Egypt, a bloodied nation, a nation in tears. Can we now agree to call it a coup?

by Rashmee

Posted on August 14, 2013

egypt-tears-copyYou do not have to be a Muslim Brotherhood supporter, you do not have to believe in an orthodox interpretation of Islam, you do not even have to like Mohammed Morsi or agree with the actions of his deposed government, to be sickened by all that is happening in Egypt. In full view of a watching world.

BBC Arabic’s Khaled Ezzelarab personally counted “at least 50 bodies” after the “operation” in Cairo. The Egyptian security forces admit to 95 deaths. The Muslim Brotherhood says the toll runs tragically into the hundreds. The Egyptian ‘presidency’ has announced emergency rule.

The world is, for the most part, silent. The White House says it condemns the violence. Only the Turks seem bold enough accurately to describe Wednesday’s events as “a massacre”. But by and large, countries and their leaders seem incapable or unwilling to get involved. US Secretary of State John Kerry is, we hear, slipping into  vacation mode (his boss is already at Martha’s Vineyard). UK Prime Minister David Cameron has been moved to voice sadness at the death in Cairo of Sky News cameraman Mick Deane.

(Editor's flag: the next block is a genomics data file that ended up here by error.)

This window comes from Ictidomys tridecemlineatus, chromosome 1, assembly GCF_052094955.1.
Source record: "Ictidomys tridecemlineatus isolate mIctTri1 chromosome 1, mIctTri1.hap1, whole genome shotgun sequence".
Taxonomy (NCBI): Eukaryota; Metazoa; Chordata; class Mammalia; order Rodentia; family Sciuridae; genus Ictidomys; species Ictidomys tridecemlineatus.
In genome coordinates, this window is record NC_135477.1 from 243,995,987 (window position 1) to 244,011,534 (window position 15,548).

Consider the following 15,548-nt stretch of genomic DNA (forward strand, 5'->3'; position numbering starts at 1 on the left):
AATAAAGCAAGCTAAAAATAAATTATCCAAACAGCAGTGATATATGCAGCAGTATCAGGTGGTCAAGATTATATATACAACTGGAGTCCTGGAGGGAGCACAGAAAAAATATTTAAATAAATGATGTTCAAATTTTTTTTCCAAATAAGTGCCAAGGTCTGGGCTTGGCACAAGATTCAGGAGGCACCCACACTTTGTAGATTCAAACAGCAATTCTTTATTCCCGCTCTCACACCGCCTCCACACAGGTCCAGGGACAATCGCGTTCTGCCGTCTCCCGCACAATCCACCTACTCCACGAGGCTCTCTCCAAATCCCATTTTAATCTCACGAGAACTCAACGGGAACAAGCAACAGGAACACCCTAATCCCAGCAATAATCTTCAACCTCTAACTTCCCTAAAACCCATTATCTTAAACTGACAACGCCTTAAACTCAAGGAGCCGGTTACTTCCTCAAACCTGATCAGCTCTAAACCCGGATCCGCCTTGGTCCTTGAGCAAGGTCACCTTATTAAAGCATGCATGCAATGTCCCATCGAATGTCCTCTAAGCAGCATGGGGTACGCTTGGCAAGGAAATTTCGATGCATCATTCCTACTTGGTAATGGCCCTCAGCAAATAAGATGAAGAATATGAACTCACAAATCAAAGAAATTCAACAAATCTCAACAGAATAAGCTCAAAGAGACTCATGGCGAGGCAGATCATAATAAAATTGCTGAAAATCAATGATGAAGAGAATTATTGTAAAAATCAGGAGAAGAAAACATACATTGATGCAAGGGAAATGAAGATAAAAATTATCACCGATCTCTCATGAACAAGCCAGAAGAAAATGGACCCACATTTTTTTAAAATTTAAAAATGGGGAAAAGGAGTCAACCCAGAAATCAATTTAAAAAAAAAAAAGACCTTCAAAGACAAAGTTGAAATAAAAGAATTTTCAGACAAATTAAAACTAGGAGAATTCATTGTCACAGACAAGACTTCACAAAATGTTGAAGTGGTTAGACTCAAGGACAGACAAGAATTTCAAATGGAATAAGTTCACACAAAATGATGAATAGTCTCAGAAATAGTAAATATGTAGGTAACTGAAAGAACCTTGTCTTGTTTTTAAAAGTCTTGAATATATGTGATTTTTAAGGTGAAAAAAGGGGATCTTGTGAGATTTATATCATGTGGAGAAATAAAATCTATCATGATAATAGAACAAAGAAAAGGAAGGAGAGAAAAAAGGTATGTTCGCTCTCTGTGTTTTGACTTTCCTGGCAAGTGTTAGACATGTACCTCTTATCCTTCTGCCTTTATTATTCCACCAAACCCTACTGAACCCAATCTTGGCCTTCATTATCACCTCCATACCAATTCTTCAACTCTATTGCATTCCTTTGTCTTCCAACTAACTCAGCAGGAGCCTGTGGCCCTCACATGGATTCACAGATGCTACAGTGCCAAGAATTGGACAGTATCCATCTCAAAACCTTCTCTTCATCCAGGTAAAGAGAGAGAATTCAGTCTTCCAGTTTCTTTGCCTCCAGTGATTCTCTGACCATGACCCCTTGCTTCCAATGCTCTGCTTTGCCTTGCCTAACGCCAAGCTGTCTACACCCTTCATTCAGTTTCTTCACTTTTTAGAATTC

A reporter for Gulf News, Habiba Ahmed Abd Elaziz, has also died. As has the 17-year-old daughter of leading Muslim Brotherhood figure Mohamed el-Beltagy.

Can we all agree to call it a coup now?

As Egypt returns to its past, “governed” under emergency law from 1967 to 2012, except for an 18-month break in 1980/81, it’s worth reading this piece by well known British human rights lawyer Michael Mansfield and Tayab Ali. They plead that the world should not allow Egypt to “fall into a perpetual cycle of coup after coup like Pakistan.”

It’s prudent to note that Egypt’s military-appointed government named 25 provincial governors on Tuesday, 19 of whom are generals; 17 from the military and two from the police. Even those who did not agree with Mohammed Morsi would surely be alarmed at the prospect of a return to the authoritarianism of former President Hosni Mubarak.

As Mr Mansfield and Mr Ali point out in their Guardian op-ed, “the immediate aftermath of the July coup reminds us what Egypt is without its democracy and that cannot have been what the many who were angry at President Morsi’s government had in mind when they chose to (and were allowed to) vocalise their discontent in street protests.”

Surely all reasonable people will agree with this further assertion? “Whatever the stated justification, disenchantment with a democratically elected leader cannot legitimise the use of force and should never be used to remove a democratically elected government.”

So, can we call agree to call it a coup now?

Rashmee has lived and worked in several countries in the past decade, including Afghanistan, India, Haiti, Tunisia, the UAE, US and UK

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